[136-137] Fig. A-16. Returning to the sun-drenched landscape near to the equator at 80° longitude, this mosaic reveals a crisscrossing area of light streaks from ray craters. This whole area was foreshortened near the limb of the planet as seen in the two mosaics of Mercury I encounter.

Fig. A-16. Returning to the sun-drenched landscape near to the equator at 80° longitude, this mosaic reveals a crisscrossing area of light streaks from ray craters. This whole area was foreshortened near the limb of the planet as seen in the two mosaics of Mercury I encounter.


[138-139] Fig. A-17. Another area close to the limb regions of the incoming and outgoing mosaics of the first encounter is shown here in a region centered just north of the equator at longitude 110°. There is slight overlap with Fig. A-16. The small irregular dark splotch at the top left of Fig. A-16 (close to a bright crater) is near to the bottom right corner of this mosaic.

Fig. A-17. Another area close to the limb regions of the incoming and outgoing mosaics of the first encounter is shown here in a region centered just north of the equator at longitude 110°. There is slight overlap with Fig. A-16. The small irregular dark splotch at the top left of Fig. A-16 (close to a bright crater) is near to the bottom right corner of this mosaic.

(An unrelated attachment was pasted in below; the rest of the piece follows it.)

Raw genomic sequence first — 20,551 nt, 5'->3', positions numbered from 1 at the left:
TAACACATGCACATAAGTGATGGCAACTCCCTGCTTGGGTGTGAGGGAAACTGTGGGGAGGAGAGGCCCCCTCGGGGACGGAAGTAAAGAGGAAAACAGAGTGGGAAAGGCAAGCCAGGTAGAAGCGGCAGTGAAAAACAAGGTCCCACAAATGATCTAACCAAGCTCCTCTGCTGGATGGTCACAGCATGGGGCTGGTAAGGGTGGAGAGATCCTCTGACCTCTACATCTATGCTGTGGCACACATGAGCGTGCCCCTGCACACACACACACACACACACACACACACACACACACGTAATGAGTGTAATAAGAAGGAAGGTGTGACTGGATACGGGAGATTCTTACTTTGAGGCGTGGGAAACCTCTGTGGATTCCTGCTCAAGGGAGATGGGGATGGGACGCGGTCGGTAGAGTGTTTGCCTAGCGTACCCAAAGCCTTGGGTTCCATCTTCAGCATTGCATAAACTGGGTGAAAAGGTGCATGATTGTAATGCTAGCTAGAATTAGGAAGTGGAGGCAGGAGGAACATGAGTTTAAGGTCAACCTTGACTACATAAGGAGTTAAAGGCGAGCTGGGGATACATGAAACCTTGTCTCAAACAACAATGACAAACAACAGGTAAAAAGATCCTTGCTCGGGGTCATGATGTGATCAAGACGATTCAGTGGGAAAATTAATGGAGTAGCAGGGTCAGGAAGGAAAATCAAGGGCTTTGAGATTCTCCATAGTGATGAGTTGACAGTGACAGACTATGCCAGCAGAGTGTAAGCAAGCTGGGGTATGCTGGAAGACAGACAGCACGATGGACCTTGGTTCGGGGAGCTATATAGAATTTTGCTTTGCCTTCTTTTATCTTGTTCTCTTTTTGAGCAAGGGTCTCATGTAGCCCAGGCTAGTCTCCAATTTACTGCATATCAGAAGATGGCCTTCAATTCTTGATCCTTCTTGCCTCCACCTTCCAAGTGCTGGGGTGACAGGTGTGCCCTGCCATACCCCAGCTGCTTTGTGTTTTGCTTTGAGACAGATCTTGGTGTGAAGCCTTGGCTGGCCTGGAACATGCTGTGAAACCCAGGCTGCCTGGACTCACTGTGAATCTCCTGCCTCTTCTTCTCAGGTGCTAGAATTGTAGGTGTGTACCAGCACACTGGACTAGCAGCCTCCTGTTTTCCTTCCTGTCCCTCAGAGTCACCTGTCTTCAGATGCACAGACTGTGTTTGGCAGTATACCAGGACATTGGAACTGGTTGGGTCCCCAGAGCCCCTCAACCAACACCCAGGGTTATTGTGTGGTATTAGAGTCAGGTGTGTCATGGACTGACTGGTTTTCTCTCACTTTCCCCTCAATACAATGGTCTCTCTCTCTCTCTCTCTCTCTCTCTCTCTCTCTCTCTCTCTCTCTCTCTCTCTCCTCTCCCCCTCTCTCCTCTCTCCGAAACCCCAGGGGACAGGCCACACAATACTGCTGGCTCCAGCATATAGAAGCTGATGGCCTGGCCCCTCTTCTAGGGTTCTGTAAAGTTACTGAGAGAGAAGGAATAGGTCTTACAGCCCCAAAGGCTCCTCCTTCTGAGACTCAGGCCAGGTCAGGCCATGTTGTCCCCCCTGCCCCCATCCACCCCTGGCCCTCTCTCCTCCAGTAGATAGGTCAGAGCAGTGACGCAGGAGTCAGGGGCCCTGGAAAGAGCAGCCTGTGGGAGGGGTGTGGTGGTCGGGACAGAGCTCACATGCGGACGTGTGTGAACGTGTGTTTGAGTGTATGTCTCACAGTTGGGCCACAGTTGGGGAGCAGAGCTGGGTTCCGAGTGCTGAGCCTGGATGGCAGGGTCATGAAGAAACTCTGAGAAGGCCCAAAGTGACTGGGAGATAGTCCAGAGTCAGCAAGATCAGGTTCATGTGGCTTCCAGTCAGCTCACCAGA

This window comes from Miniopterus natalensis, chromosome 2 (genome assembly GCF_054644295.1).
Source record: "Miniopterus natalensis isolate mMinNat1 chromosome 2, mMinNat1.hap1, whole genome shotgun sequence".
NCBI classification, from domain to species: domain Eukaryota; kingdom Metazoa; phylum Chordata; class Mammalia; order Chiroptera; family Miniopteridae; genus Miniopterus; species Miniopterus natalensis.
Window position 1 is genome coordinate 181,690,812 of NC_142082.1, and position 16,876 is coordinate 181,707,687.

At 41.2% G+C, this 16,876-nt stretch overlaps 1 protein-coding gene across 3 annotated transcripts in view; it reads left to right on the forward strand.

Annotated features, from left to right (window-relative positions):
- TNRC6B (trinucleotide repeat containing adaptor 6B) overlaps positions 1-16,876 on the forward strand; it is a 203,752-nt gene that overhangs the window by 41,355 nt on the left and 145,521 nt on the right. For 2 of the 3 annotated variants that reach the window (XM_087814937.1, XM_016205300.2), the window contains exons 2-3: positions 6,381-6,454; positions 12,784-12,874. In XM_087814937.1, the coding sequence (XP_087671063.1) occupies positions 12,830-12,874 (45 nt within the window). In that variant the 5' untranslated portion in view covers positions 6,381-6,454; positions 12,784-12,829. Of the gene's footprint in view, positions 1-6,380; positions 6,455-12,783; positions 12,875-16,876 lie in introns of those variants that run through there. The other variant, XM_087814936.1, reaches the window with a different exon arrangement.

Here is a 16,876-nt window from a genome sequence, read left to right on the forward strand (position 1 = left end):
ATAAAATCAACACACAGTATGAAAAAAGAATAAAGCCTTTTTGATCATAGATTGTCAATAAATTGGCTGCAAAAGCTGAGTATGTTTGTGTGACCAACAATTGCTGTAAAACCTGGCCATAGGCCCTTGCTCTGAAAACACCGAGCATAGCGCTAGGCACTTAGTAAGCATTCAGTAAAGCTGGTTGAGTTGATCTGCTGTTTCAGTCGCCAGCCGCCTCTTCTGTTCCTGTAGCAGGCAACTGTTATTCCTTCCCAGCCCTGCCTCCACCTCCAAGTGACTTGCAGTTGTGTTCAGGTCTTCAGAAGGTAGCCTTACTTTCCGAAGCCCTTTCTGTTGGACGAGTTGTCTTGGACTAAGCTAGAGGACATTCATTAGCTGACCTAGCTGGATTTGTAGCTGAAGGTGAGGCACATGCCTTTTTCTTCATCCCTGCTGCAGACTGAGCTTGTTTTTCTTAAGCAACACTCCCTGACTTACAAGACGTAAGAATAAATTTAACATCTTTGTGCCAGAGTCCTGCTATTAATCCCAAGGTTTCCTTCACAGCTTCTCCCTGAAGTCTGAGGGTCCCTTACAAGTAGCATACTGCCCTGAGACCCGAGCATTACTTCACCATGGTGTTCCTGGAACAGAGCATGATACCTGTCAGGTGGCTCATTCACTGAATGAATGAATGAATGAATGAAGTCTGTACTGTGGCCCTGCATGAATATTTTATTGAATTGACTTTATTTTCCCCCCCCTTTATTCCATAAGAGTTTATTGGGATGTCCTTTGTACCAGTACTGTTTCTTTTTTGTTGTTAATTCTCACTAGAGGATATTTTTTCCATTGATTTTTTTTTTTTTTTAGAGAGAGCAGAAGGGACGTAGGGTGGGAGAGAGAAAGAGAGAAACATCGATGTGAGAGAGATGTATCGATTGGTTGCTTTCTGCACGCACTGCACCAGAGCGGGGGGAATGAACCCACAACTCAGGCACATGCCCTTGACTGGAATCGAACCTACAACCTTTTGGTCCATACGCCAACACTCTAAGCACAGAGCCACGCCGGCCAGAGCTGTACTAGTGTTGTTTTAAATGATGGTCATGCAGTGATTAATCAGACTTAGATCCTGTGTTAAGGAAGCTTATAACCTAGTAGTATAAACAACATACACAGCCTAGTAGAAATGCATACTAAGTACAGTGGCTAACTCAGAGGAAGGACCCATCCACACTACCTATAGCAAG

[140-141] Fig. A-18. This mosaic covers an area to the east of A-17 the bright ray crater bottom right of A-17 is top left on this mosaic. The mosaic is centered about 125° longitude and 15°S latitude.

Fig. A-18. This mosaic covers an area to the east of A-17 the bright ray crater bottom right of A-17 is top left on this mosaic. The mosaic is centered about 125° longitude and 15°S latitude


[142-143] Fig. A-19. Moving its cameras southward and toward the terminator, Mariner 10 took this series for a mosaic centered about 135° longitude and 30°S latitude. The mosaic is dominated by a bright-ringed large crater almost at its center. Just above it is a large basin that shows a ruined inner ring.

Fig. A-19. Moving its cameras southward and toward the terminator, Mariner 10 took this series for a mosaic centered about 135° longitude and 30°S latitude. The mosaic is dominated by a bright-ringed large crater almost at its center. Just above it is a large basin that shows a ruined inner ring.


[144-145] Fig. A-20. South still more and toward the evening terminator, this mosaic shows enormous detail again under low Sun angles. A bright-rayed crater dominates the lower part of the picture. This is the bright-rayed crater of Fig. A-15. North of it and to the west are some unusually long narrow valleys and several prominent scarps. Another young, bright-rayed crater dominates the northern part of this mosaic. There are many large areas of smooth plains material, including a large filled basin marred by subsequent major impacts.

Fig. A-20. South still more and toward the evening terminator, this mosaic shows enormous detail again under low Sun angles. A bright-rayed crater dominates the lower part of the picture. This is the bright-rayed crater of Fig. A-15. North of it and to the west are some unusually long narrow valleys and several prominent scarps. Another young, bright-rayed crater dominates the northern part of this mosaic. There are many large areas of smooth plains material, including a large filled basin marred by subsequent major impacts.


[146-147] Fig. A-21 Centered about 90° longitude and 15°S latitude, the mosaic shows some of the areas covered earlier but from a different viewpoint. The picture is dominated by albedo markings under a high illumination with virtually no shadow detail.